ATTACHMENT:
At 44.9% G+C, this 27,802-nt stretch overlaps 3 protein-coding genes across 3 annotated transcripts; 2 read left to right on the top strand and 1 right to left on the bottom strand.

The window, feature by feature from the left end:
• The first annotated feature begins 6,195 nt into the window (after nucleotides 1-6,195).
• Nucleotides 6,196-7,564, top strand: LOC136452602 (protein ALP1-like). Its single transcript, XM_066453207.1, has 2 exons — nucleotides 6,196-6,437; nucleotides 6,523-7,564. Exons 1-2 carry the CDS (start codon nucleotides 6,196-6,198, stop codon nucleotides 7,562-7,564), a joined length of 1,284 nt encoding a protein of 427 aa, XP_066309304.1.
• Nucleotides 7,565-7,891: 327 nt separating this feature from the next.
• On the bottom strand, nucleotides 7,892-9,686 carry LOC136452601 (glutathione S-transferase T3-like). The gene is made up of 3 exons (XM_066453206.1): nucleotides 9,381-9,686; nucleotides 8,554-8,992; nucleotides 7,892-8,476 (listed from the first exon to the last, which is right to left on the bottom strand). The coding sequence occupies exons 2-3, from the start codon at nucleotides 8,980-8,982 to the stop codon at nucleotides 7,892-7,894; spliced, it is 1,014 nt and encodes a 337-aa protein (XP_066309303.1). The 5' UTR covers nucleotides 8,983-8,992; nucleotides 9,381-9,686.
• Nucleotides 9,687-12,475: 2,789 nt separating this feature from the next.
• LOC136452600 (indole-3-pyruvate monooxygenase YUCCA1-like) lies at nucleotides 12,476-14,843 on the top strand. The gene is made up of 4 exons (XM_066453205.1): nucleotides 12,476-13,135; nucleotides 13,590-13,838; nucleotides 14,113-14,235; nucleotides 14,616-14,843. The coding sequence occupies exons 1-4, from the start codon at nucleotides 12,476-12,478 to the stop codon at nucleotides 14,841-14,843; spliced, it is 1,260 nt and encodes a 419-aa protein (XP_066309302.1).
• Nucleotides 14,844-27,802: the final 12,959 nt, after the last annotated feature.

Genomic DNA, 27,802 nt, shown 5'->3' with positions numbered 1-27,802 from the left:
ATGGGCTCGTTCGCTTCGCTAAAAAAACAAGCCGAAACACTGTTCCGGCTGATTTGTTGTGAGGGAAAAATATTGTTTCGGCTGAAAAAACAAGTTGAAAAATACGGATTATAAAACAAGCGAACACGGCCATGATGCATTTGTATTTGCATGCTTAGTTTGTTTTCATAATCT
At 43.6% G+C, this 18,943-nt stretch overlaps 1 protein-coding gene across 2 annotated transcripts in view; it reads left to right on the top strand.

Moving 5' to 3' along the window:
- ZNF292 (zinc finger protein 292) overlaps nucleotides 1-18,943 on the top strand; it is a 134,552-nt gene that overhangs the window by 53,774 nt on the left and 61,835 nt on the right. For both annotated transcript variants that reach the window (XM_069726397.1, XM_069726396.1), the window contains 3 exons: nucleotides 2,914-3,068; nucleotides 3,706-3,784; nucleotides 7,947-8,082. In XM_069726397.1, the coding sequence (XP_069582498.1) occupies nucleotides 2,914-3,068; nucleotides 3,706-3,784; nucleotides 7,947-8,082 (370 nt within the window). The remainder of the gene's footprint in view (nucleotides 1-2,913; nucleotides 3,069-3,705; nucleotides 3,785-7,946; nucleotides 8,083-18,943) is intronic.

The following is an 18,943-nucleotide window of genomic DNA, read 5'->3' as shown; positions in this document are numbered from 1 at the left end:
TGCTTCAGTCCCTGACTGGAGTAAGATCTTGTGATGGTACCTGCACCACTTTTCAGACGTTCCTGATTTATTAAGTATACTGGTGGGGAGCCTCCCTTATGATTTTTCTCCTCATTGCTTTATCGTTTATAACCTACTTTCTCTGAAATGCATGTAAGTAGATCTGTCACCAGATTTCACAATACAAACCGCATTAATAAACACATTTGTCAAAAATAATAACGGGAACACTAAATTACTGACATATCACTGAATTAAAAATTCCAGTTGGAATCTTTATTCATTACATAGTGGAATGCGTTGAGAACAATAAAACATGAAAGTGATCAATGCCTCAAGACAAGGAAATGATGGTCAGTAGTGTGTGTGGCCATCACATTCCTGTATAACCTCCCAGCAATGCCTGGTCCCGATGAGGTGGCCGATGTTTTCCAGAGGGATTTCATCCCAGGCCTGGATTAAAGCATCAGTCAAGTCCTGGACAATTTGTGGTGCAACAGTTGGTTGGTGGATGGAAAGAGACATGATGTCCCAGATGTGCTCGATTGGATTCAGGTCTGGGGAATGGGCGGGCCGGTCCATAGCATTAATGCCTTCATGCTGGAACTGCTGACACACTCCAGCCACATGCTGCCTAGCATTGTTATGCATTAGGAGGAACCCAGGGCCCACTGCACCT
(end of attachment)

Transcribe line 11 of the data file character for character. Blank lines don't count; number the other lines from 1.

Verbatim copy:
ATGGGCTCGTTCGCTTCGCTAAAAAAACAAGCCGAAACACTGTTCCGGCTGATTTGTTGTGAGGGAAAAATATTGTTTCGGCTGAAAAAACAAGTTGAAAAATACGGATTATAAAACAAGCGAACACGGCCATGATGCATTTGTATTTGCATGCTTAGTTTGTTTTCATAATCT